Materials We Have

Orion and the Dark by Emma Yarlett

Orion is a boy with a big imagination, and because of that, he also has many fears. Dogs, spiders, monsters, storms, and Grandma (at times) are all frightening to Orion, but there is one thing that frightens him more than all of his fears combined: the DARK.

After trying all sorts of ways to avoid the dark (eating a LOT of carrots, staging a protest, using night vision goggles) and finding no success, Orion decides that he has had enough, and that is precisely when the Dark pays him a visit. Together, Orion and the Dark explore all of the scary nooks and crannies in his house (the back of the closet, underneath the bed) and discover that the scariest places can also be the most fun.

By the end of the night, when the Dark fades away, Orion is sad to lose his new friend, but he soon finds that night time and the Dark will always come back to him.

Author-illustrator Emma Yarlett (Sidney, Stella, and the Moonhas created a beautifully illustrated story about a young boy who, with a little bit of bravery and an unexpected friendship, is able to conquer his fears. Recommended for ages 3-5.

2016 Children and Teen Book Award Winners

The American Library Association announced the 2016 youth media award winners today, including recipients of the Newbery, Caldecott, Printz and Coretta Scott King medals! Check out some of the award winners and honor books below, and find your next great read here at ELPL!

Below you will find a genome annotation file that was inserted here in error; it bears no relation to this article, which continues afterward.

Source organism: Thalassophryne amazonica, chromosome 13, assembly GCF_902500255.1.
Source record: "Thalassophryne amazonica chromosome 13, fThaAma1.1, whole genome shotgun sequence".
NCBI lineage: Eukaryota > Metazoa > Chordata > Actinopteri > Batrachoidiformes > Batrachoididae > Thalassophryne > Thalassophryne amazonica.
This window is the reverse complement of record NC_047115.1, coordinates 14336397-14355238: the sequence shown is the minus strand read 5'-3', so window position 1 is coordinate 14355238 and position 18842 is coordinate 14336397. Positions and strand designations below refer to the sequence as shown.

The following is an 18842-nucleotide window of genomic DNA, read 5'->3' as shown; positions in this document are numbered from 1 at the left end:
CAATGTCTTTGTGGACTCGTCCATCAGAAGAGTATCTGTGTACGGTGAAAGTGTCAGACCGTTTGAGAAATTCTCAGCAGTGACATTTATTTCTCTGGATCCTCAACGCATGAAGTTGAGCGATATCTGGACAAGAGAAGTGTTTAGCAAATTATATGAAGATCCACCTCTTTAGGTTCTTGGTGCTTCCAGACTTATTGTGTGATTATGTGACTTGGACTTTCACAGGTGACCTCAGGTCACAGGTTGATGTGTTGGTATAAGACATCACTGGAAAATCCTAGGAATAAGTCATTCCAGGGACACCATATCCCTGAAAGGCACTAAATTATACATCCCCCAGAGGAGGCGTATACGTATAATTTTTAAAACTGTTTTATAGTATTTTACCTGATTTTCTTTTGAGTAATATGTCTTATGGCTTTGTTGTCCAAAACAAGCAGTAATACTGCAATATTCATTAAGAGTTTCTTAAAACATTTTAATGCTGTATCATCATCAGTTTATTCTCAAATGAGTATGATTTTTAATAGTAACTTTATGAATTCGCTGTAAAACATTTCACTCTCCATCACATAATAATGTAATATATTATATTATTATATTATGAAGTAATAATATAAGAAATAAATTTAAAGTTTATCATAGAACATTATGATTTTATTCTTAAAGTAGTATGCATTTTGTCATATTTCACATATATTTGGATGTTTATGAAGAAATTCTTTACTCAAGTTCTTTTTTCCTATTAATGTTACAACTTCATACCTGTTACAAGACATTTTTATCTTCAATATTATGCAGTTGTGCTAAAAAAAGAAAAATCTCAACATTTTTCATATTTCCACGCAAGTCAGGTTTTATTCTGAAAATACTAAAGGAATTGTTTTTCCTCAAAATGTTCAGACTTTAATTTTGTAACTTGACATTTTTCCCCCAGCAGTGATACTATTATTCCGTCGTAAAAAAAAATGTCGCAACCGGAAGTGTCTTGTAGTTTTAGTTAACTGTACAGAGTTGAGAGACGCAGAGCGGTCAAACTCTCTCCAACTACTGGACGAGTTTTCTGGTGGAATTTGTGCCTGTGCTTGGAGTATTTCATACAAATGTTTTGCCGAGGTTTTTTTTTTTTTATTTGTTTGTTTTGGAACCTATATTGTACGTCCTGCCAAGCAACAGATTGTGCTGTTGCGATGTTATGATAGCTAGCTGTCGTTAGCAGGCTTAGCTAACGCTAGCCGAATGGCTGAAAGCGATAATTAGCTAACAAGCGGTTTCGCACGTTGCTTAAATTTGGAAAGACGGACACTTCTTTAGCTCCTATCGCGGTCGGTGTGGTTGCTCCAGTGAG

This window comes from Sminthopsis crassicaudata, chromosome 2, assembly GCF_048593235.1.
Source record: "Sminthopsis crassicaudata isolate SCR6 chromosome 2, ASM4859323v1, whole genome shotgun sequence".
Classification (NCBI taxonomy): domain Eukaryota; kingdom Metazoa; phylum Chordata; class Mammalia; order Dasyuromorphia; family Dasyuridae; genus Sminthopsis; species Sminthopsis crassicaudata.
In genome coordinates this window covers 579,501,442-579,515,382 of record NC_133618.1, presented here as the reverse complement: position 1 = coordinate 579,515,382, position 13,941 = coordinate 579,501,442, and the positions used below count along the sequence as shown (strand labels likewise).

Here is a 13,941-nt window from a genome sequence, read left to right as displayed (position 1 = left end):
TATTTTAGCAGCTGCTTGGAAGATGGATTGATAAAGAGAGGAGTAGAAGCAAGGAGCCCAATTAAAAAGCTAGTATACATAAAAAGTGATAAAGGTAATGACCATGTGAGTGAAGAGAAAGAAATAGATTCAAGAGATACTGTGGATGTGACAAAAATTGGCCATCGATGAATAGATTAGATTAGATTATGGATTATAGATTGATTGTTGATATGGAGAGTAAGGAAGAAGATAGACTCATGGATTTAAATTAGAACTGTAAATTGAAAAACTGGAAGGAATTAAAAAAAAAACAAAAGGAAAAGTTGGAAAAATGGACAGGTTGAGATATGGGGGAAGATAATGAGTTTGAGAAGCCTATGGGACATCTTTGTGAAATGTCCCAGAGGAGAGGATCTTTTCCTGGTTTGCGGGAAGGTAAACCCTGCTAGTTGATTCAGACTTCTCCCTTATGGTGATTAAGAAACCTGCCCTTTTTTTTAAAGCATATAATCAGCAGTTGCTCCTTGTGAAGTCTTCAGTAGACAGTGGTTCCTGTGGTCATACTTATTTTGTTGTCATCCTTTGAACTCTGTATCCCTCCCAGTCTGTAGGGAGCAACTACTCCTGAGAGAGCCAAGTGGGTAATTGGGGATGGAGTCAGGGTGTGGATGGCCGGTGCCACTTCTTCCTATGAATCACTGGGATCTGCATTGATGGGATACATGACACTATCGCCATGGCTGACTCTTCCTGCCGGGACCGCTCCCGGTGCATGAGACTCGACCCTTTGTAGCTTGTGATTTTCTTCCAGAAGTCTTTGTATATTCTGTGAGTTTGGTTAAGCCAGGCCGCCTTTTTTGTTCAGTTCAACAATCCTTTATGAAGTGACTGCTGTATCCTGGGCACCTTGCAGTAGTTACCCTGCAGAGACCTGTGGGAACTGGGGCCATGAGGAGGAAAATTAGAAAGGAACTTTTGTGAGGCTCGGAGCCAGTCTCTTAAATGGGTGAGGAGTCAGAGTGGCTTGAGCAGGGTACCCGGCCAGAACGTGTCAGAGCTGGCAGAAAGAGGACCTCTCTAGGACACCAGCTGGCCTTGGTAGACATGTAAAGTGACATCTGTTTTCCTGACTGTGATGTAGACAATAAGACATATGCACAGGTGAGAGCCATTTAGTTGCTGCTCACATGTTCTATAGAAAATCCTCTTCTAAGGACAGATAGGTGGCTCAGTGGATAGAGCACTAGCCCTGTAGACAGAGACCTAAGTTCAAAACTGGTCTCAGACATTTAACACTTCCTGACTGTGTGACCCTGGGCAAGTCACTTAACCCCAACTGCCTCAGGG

John Newbery Medal (Recognizing outstanding contribution to children’s literature)

Winner: Last Stop on Market Street by Matt de la Peña

Honor books: The War That Saved My Life by Kimberly Brubaker Bradley; Roller Girl by Victoria Jamieson; Echo by Pam Muñoz Ryan. 

 

Randolph Caldecott Medal (Recognizing distinguished American picture books for children)

Winner: Finding Winnie: The True Story of the World’s Most Famous Bear, written by Lindsay Mattick and illustrated by Sophie Blackall.

Honor books: Trombone Shorty, written by Troy Andrews and illustrated by Bryan Collier; Waiting, written and illustrated by Kevin Henkes; Voice of Freedom: Fannie Lou Hamer, Spirit of the Civil Rights Movement, written by Carole Boston Weatherford and illustrated by Ekua Holmes; and Last Stop on Market Street, written by Matt de le Peña and illustrated by Christian Robinson. 

 

Coretta Scott King Author Book Award (Recognizing an African American author of outstanding books for children and young adults)

Winner: Gone Crazy in Alabama by Rita Williams-Garcia

Honor books: All American Boys by Jason Reynolds and Brendan Kiely; The Boy in the Black Suit by Jason Reynolds; and X: A Novel by Ilyasah Shabazz with Kekla Magoon.

 

Coretta Scott King Illustrator Book Award (Recognizing an African American illustrator of outstanding books for children and young adults)

Winner: Trombone Shorty, illustrated by Bryan Collier and written by Troy Andrews

Honor books: The Book Itch: Freedom, Truth & Harlem’s Greatest Bookstore, illustrated by R. Gregory Christie and written by Vaunda Micheaux Nelson; and Last Stop on Market Street, illustrated by Christian Robinson and written by Matt de la Peña .

 

Michael L. Printz Award (for excellence in literature written for young adults)

Winner: Bone Gap by Laura Ruby

Honor books: Out of Darkness by Ashley Hope Pérez; and The Ghosts of Heaven by Marcus Sedgwick.

 

See a full list of awards and recipients at the ALA website.

Martin Luther King Jr. Day Book List for Kids